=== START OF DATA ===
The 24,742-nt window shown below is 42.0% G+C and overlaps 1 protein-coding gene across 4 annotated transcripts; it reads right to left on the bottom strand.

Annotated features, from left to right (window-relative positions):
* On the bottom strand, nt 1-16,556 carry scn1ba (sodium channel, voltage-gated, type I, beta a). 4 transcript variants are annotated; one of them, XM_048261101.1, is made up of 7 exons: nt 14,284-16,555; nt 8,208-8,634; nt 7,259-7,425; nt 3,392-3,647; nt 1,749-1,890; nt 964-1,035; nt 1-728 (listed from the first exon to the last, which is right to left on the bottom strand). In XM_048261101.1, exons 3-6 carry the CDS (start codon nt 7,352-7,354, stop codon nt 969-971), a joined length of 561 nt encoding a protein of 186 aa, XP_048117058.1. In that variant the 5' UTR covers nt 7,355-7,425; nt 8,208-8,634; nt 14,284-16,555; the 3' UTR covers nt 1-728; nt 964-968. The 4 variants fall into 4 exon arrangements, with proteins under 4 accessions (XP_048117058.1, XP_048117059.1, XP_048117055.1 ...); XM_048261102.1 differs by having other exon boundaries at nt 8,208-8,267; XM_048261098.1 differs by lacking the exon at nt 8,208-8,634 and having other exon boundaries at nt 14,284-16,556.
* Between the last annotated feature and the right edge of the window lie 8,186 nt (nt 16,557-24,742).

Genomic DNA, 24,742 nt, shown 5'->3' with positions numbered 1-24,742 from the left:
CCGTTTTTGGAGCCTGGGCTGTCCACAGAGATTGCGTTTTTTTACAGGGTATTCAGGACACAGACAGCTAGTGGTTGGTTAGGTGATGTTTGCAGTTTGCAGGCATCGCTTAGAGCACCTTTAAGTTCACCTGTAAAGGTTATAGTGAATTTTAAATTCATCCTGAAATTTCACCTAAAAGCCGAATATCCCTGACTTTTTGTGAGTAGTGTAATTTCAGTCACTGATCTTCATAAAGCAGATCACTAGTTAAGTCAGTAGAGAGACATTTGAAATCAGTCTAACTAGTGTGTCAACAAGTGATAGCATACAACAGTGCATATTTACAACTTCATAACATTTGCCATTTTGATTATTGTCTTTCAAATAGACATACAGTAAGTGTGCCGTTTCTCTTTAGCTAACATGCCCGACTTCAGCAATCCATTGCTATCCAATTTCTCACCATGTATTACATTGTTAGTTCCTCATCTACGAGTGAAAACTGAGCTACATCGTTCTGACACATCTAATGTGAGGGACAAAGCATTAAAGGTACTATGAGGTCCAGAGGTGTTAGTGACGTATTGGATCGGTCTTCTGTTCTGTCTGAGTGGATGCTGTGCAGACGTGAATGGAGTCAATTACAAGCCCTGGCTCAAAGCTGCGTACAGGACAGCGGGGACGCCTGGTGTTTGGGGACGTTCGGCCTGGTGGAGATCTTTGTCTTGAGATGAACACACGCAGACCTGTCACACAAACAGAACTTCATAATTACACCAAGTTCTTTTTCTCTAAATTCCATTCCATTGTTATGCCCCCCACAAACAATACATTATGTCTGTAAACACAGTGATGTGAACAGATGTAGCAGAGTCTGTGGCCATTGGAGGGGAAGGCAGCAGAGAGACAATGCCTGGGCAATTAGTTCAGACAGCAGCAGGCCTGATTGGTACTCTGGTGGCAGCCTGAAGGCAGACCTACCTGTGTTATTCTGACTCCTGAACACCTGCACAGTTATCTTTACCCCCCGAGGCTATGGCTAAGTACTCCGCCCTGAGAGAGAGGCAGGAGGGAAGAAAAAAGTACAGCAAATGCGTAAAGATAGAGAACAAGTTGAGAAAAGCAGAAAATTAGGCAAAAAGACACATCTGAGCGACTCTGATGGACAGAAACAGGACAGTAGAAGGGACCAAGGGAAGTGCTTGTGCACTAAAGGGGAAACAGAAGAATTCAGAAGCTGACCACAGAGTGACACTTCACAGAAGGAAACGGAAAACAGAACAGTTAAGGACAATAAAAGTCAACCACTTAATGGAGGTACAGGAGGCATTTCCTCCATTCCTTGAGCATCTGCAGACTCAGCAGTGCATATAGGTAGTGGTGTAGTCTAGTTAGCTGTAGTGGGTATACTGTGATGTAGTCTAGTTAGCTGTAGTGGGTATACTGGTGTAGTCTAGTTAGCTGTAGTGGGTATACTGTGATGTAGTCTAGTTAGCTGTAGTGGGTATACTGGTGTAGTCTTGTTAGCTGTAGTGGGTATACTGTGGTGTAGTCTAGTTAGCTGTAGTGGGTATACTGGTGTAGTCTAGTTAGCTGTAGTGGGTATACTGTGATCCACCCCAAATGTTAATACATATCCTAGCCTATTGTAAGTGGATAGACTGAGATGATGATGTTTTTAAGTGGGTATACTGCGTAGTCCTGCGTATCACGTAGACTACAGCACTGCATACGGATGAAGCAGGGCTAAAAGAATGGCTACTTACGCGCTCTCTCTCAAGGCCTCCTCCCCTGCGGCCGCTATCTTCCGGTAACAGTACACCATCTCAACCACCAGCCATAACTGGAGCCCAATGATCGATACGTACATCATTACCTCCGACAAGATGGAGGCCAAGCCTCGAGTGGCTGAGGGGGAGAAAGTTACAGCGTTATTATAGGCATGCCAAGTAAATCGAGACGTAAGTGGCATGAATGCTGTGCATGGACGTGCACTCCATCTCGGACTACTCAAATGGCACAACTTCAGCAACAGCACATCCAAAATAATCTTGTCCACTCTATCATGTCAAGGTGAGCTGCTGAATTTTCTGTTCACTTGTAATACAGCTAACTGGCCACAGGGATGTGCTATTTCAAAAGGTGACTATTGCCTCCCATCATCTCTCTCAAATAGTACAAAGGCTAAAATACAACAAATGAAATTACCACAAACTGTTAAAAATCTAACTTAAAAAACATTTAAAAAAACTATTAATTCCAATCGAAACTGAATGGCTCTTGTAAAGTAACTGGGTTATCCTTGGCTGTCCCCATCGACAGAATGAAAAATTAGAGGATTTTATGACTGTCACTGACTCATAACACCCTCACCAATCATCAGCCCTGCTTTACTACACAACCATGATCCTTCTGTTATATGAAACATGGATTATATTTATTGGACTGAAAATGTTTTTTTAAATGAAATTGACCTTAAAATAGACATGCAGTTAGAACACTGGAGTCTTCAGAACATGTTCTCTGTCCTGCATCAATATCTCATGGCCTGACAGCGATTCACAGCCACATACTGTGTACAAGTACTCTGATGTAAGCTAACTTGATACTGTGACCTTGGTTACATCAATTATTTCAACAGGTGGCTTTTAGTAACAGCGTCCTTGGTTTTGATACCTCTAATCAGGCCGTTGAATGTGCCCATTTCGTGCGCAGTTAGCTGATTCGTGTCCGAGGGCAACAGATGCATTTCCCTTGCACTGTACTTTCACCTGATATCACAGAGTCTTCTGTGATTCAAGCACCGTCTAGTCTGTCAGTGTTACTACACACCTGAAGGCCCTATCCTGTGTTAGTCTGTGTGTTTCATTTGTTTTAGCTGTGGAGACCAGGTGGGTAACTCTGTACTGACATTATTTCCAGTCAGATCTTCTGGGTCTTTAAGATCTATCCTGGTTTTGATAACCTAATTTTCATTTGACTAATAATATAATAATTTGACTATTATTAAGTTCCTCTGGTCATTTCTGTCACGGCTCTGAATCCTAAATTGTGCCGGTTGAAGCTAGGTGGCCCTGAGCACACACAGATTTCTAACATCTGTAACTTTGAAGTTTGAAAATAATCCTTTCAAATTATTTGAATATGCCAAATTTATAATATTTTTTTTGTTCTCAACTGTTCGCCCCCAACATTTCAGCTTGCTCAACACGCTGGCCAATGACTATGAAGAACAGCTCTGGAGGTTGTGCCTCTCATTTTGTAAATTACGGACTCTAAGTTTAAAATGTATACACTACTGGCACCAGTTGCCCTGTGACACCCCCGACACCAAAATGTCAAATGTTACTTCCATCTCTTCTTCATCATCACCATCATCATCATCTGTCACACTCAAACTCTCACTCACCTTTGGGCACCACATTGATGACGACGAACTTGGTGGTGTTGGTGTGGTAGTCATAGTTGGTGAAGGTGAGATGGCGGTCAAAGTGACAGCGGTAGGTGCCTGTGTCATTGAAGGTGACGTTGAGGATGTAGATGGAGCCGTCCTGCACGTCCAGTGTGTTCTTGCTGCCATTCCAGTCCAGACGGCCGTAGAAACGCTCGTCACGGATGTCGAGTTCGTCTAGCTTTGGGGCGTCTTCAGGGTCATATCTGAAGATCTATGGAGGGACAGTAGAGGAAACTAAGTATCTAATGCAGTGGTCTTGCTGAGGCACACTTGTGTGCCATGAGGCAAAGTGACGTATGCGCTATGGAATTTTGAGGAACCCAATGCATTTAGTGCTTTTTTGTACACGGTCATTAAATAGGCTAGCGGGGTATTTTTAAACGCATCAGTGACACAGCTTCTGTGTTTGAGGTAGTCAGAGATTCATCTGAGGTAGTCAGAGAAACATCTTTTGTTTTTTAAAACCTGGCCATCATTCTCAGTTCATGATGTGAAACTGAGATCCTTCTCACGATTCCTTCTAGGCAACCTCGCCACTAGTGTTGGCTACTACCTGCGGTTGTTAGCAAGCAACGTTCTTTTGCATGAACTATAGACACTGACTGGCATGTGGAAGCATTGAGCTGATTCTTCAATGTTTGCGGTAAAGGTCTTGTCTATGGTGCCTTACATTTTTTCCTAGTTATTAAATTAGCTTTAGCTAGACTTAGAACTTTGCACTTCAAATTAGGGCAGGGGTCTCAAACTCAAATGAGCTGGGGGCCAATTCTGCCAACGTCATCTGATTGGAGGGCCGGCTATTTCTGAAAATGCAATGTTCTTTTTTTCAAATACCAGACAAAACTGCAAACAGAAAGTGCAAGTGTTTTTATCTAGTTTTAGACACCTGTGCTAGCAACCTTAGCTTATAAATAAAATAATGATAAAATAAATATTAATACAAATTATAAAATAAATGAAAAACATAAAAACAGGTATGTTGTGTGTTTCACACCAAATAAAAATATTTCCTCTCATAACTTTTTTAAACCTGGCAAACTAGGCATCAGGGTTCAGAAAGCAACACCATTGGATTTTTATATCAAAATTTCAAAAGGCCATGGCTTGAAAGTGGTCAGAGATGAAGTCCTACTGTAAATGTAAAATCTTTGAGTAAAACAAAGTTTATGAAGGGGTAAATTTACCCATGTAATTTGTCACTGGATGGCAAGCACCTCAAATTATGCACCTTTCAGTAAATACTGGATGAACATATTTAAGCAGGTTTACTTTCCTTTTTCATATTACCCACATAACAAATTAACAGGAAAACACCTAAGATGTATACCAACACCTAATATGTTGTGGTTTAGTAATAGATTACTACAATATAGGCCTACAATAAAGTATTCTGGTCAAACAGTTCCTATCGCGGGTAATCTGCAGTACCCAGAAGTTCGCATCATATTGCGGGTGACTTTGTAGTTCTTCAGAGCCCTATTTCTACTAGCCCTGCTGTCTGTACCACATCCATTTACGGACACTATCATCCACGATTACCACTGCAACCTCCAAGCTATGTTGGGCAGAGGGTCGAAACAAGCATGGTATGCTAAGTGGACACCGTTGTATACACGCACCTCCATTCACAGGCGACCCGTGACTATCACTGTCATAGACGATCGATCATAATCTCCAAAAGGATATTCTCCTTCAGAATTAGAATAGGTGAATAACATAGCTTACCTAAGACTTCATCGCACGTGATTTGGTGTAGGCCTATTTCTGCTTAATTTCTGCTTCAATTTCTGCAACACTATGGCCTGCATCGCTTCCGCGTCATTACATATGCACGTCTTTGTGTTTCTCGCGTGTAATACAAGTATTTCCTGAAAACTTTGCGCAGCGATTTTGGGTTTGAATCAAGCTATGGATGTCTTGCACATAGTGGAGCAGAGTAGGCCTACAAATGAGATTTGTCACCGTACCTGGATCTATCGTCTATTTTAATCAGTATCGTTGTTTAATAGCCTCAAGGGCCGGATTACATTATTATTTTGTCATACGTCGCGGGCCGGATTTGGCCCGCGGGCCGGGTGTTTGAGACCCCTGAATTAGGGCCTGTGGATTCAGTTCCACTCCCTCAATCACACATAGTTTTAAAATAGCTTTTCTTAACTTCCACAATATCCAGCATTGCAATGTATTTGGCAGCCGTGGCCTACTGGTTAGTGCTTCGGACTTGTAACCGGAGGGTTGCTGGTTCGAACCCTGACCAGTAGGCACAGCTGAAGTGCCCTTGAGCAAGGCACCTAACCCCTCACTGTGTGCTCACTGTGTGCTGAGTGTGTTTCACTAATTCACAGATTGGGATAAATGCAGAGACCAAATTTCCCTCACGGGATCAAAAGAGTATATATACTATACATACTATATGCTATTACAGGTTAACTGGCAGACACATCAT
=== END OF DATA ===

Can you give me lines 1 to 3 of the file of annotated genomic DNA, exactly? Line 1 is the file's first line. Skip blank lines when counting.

The 24,742-nt window shown below is 42.0% G+C and overlaps 1 protein-coding gene across 4 annotated transcripts; it reads right to left on the bottom strand.

Annotated features, from left to right (window-relative positions):
* On the bottom strand, nt 1-16,556 carry scn1ba (sodium channel, voltage-gated, type I, beta a). 4 transcript variants are annotated; one of them, XM_048261101.1, is made up of 7 exons: nt 14,284-16,555; nt 8,208-8,634; nt 7,259-7,425; nt 3,392-3,647; nt 1,749-1,890; nt 964-1,035; nt 1-728 (listed from the first exon to the last, which is right to left on the bottom strand). In XM_048261101.1, exons 3-6 carry the CDS (start codon nt 7,352-7,354, stop codon nt 969-971), a joined length of 561 nt encoding a protein of 186 aa, XP_048117058.1. In that variant the 5' UTR covers nt 7,355-7,425; nt 8,208-8,634; nt 14,284-16,555; the 3' UTR covers nt 1-728; nt 964-968. The 4 variants fall into 4 exon arrangements, with proteins under 4 accessions (XP_048117058.1, XP_048117059.1, XP_048117055.1 ...); XM_048261102.1 differs by having other exon boundaries at nt 8,208-8,267; XM_048261098.1 differs by lacking the exon at nt 8,208-8,634 and having other exon boundaries at nt 14,284-16,556.